Britain's educational assistance may augment education emergency

Published: April 6, 2011
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Cameron accepted an invitation in August last year to visit Islamabad, agreed to a yearly summit to strengthen ties. PHOTO: AFP

Cameron accepted an invitation in August last year to visit Islamabad, agreed to a yearly summit to strengthen ties. PHOTO: AFP

Educational aid package announced by Britain’s Prime Minister, David Cameron will go a long way in addressing the educational emergency in Pakistan. Guests on last night’s Express 24/7 show, Witness with Quatrina Hosain, debated how the education aid package will help.

Shahnaz Wazir Ali, MNA from the PPPP and Humayun Mohmand of the PTI debated how the money, almost $1.1 billion over the next four years can benefit the education system especially in light of the devolution of education as part of the 18th Amendment.

Earlier, on his first ever trip to Pakistan, Cameron pledged support for the education system in Pakistan, terming it as a “cornerstone” in relations with Pakistan. Cameron announced that Britain will be working on the subjects of security, War on Terror, free trade and Education.

The guests of the evening debated that while assistance will be provided by Britain, a lot of ground work by Pakistan needs to be done to address the emergency surrounding education.

Humayun Mohmand pointed out that our actions in recent past have suggested a lack of serious attitude towards education, not only in budget allocation towards the subject but also in the quality of governance. Dropping the budget down from 7.5 per cent of GDP in 2009 to 1.5 per cent a year later is not positive, said Mohmand.

Lack of good governance, efficiency, efficacy and economy in the educational policy of Pakistan further compound the current dilemma.

The impending devolution of education to provinces brought out more disputes between the guests.

Ahsan Iqbal of the PML-N argued that the funds being provided by Britain should be divided by an education commission. Wazir Ali revealed that following devolution, funds allocation will be handled under the NFC awards which have already been providing a lot of funds for education to provinces.

The subject of devolution, which has caused national uproar, was debated further by the in-studio guests. Mohmand was particularly perturbed by the ramifications devolution will have on the education system which already suffers from inconsistencies. He argued that making education a solely provincial subject will further enhance the disparities in educational levels between the provinces, proving ultimately detrimental to educational growth in the country already divided along ethnic lines.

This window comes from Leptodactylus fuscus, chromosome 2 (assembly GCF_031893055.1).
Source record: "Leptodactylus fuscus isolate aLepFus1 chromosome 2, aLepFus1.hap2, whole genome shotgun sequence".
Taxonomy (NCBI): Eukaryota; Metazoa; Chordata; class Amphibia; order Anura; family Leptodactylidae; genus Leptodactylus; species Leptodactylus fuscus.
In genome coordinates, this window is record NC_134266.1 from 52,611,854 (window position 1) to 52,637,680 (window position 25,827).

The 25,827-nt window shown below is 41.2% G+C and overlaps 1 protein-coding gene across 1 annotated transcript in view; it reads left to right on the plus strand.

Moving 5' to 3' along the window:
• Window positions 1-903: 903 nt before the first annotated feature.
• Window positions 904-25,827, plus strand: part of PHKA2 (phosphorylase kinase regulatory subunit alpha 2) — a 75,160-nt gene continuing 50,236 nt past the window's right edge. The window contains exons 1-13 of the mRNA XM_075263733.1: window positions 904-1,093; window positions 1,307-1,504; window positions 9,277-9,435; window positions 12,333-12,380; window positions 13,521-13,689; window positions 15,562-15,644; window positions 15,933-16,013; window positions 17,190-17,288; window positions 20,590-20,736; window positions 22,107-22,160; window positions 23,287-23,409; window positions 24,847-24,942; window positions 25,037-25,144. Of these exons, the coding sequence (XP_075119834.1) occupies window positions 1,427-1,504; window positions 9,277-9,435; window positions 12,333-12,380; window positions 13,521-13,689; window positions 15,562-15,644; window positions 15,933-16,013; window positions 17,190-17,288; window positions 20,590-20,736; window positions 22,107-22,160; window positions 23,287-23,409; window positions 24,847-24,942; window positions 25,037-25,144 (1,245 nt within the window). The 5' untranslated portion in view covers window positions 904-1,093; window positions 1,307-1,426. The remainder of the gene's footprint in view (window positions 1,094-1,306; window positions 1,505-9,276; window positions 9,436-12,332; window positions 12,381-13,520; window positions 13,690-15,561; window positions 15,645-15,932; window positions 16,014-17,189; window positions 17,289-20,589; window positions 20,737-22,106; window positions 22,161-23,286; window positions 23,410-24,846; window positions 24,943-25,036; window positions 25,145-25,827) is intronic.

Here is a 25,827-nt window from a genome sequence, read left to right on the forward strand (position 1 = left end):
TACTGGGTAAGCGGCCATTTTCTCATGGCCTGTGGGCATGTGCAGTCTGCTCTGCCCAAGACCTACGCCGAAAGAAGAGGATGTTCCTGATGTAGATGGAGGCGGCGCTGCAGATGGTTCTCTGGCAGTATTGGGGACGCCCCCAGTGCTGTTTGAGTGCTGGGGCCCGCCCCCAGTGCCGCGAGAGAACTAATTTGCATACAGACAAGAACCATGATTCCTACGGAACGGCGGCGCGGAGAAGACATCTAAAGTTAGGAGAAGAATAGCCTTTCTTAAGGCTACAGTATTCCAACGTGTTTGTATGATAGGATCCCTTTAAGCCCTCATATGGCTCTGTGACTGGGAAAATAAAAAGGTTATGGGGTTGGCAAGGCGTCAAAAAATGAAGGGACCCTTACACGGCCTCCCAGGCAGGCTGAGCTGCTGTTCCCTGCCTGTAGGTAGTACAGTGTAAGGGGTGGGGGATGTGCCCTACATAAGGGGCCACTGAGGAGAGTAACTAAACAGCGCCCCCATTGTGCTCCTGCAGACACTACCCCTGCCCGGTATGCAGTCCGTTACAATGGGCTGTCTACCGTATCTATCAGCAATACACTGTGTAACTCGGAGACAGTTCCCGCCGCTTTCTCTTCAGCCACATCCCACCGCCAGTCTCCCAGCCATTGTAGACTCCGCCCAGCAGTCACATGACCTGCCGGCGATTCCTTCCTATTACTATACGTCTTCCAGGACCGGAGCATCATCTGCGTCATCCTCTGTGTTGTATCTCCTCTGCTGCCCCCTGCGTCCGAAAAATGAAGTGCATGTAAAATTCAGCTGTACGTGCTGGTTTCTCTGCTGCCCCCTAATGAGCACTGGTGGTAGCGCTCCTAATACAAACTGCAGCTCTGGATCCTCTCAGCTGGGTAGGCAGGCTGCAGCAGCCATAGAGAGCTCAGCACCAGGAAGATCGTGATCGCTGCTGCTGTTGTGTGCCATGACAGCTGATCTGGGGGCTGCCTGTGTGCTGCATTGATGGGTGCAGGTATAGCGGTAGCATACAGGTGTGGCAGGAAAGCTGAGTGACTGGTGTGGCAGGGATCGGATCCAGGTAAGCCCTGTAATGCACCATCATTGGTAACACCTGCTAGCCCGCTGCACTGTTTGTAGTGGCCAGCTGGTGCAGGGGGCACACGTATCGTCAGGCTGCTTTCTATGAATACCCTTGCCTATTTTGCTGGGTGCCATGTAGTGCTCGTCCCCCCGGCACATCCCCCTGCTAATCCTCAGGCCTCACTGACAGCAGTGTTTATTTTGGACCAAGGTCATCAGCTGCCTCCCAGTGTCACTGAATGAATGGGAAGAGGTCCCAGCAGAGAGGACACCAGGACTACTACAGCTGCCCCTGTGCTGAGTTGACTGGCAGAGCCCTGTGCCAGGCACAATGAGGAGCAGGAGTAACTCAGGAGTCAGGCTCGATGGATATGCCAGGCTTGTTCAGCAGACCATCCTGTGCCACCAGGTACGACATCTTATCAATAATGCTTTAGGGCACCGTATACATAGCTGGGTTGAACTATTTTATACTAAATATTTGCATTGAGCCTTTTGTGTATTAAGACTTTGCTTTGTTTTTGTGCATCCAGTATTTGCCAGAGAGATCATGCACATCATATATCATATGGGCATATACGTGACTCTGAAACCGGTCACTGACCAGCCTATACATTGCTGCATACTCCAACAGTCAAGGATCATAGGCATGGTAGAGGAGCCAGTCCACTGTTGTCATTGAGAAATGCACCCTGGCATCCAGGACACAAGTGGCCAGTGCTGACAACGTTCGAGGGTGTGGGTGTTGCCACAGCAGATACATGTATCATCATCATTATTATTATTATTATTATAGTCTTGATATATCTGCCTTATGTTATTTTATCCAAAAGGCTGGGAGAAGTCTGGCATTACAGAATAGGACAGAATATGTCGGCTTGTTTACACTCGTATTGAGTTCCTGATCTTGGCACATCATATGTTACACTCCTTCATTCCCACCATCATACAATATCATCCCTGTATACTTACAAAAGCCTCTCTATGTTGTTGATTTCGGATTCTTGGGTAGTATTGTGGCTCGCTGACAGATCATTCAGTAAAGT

Shahnaz Wazir Ali defended the policy of the PPP saying that the government was deeply concerned about education and were striving to set up a standardized curriculum with greater checks and balances on quality education, with subjects like physics, chemistry, biology and mathematics meeting international standards.

To maintain standards, end of class five examinations were being set up as a means to monitor quality of education and to provide standardization.

Regarding the commitment to education, Wazir Ali pointed out that Pakistan was providing free text books to students. Additionally aid for text books by Britain will be only monetary, and Pakistan will have complete control over the curriculum and the information contained within the books.

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Reader Comments (1)

  • Ali
    Apr 6, 2011 - 3:40PM

    This money should going to the private educatrional institutes and over seen/audited by the NGOs.
    Our provincial governments are inefficient, prone to corruption and nepotism. The money will just disappear into the ether. That is why the masses are against HEC devolution.

    If this money does go to local provincial governments then it should be under the provisio that none of it is repayable by the people of Pakistan as they will not see a penny of it! It will all get lost in the bureaucatic jungle that is provincial government.Recommend

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